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How to Make Your Own Ladybird House

Updated April 17, 2017

If you look around your garden and notice tiny bugs that look like yellow or green grains of rice, you may be looking at aphids that can destroy new plants. Instead of spraying your plants with insecticides that could leach into the soil and contaminate edible plants, you might like to try another solution that is more environmentally friendly. Try introducing ladybirds, otherwise known as ladybugs, to your garden. Ladybirds and their offspring love to eat aphids. Make a house for the ladybirds in your garden, and they'll stick around to help keep your plants healthy.

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Place a handful of grass in the berry box. Pack the grass down so that it fills the bottom of the berry box.

Add another handful of grass to the berry box, but do not pack this grass down. Leave this handful of grass loose so that the ladybirds have room to move around in the grass. Add 1 tbsp of water to the grass.

Put the lid on the box, and press down the edges to secure the lid.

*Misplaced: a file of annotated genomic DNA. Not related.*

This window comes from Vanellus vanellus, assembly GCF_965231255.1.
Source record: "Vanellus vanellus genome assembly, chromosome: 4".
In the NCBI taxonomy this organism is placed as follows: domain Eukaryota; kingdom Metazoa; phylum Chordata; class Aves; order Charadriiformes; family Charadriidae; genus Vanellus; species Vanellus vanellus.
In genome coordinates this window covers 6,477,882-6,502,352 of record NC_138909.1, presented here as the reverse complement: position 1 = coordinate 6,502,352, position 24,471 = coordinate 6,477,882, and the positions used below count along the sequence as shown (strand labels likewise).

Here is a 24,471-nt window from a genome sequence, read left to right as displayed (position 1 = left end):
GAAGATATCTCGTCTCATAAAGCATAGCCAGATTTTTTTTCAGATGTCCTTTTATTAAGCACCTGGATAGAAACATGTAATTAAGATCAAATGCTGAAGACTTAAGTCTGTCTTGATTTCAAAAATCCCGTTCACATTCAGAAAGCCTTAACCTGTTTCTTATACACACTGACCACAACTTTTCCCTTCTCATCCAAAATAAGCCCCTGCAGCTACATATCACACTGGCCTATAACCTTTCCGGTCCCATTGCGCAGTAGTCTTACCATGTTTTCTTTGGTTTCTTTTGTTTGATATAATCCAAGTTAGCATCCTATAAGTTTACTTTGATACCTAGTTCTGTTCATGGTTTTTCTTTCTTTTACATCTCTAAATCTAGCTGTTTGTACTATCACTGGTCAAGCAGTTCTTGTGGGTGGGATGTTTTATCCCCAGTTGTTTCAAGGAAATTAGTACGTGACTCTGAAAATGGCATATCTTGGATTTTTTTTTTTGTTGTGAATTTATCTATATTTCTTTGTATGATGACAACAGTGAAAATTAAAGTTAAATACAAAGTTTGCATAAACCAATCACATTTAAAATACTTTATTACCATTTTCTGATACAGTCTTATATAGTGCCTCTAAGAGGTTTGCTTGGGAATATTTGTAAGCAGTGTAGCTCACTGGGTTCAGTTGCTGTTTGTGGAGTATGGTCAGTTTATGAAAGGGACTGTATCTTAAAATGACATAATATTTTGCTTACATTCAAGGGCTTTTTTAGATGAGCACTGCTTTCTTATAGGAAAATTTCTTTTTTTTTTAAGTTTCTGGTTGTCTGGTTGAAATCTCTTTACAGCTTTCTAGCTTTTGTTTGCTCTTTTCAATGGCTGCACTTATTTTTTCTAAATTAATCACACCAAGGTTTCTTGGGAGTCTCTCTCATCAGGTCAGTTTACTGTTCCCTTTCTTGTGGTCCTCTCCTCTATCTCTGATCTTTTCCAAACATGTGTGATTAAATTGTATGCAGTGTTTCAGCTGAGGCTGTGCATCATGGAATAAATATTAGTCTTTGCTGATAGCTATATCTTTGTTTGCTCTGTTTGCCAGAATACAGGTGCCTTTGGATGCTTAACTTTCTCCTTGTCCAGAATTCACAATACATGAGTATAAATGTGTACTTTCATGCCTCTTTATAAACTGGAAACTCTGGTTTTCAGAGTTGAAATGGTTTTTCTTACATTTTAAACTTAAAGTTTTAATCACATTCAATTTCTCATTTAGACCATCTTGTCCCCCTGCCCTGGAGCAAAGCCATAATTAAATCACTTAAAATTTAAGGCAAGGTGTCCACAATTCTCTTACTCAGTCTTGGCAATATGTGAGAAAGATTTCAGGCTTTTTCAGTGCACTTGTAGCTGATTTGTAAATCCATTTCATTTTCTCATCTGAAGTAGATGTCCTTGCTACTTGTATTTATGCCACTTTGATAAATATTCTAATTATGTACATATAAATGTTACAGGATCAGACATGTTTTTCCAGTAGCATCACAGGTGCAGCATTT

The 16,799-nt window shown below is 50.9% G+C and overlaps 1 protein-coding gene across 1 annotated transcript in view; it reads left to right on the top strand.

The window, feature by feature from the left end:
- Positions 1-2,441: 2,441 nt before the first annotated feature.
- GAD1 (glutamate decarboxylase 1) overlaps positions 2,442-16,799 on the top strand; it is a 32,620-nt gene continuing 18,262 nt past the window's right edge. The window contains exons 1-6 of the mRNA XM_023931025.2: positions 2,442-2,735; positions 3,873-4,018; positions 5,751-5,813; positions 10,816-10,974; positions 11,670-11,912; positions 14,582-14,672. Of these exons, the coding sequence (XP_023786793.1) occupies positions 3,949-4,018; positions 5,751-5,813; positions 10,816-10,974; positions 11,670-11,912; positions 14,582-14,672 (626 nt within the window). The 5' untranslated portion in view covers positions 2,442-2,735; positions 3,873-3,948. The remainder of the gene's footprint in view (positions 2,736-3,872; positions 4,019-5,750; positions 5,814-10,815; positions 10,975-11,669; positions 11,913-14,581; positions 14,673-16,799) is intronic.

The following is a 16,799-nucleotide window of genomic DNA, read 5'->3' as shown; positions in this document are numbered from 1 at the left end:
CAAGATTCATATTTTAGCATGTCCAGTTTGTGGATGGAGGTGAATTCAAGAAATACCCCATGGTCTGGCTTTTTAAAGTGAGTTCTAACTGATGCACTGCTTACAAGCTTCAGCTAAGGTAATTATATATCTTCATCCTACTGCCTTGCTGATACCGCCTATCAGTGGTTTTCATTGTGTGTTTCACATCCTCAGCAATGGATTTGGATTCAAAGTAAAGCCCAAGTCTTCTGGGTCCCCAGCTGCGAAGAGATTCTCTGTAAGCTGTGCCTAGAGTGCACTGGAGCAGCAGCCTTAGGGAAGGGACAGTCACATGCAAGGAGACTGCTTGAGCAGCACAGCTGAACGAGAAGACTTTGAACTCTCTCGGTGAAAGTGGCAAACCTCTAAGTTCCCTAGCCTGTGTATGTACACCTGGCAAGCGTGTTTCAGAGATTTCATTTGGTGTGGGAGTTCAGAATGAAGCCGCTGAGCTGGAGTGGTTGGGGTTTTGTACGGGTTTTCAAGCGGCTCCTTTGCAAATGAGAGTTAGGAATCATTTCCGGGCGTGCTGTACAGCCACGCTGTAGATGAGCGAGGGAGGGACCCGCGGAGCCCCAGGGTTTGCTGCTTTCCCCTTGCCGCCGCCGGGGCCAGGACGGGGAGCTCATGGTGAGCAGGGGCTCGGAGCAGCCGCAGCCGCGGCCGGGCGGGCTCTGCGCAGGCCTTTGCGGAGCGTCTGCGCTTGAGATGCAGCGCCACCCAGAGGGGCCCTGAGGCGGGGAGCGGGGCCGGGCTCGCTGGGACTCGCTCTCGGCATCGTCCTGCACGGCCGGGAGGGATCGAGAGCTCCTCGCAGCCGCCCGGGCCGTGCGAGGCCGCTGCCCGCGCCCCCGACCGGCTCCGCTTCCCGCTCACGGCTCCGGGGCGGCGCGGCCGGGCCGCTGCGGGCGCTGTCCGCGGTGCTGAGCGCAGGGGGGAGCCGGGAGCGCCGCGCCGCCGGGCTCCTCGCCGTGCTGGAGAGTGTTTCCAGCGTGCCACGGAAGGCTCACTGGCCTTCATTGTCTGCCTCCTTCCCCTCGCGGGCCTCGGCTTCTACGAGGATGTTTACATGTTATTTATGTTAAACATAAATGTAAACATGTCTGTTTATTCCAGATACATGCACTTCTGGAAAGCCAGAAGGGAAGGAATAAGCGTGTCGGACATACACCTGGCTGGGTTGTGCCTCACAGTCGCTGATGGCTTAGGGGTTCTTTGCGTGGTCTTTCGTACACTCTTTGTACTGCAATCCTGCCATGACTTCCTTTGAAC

Stick a straw through one of the holes in the lid. Push the straw through the loose grass until it almost touches the grass packed down in the bottom of the berry box. Leave a small space between the end of the straw and the packed-down grass.

Use a tape measure to measure 50 mm (2 inches) up the straw starting from the base of the lid, and mark that spot with a marker.

Use scissors to cut the straw sticking out of the berry box at the spot you marked so only 50 mm (2 inches) of the straw is sticking out of the lid.

Stick the other straw through a hole on the other side of the lid, mark 50 mm (2 inches) and cut the straw so only 50 mm (2 inches) of that straw is sticking out of the lid.

Place the berry box in a safe place under a leafy plant in your garden so that the ladybirds can find it and crawl into the berry box through the straws.

Tip

Choose a clear plastic box with holes already in the box and the lid.

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Things You'll Need

  • Fresh grass
  • Clear plastic berry box with snap-on lid
  • 1 tbsp water
  • Measuring spoon
  • 2 straws
  • Tape measure
  • Marker
  • Scissors

About the Author

Julie Eger lives in central Wisconsin and has been writing for eHow since May of 2009. She received a scholarship to attend the Rhinelander School of Arts in 2007 when she submitted a piece entitled "Discovering the Writer Within Me." Her story, "The Drawing of the Shoe," was voted best in class.

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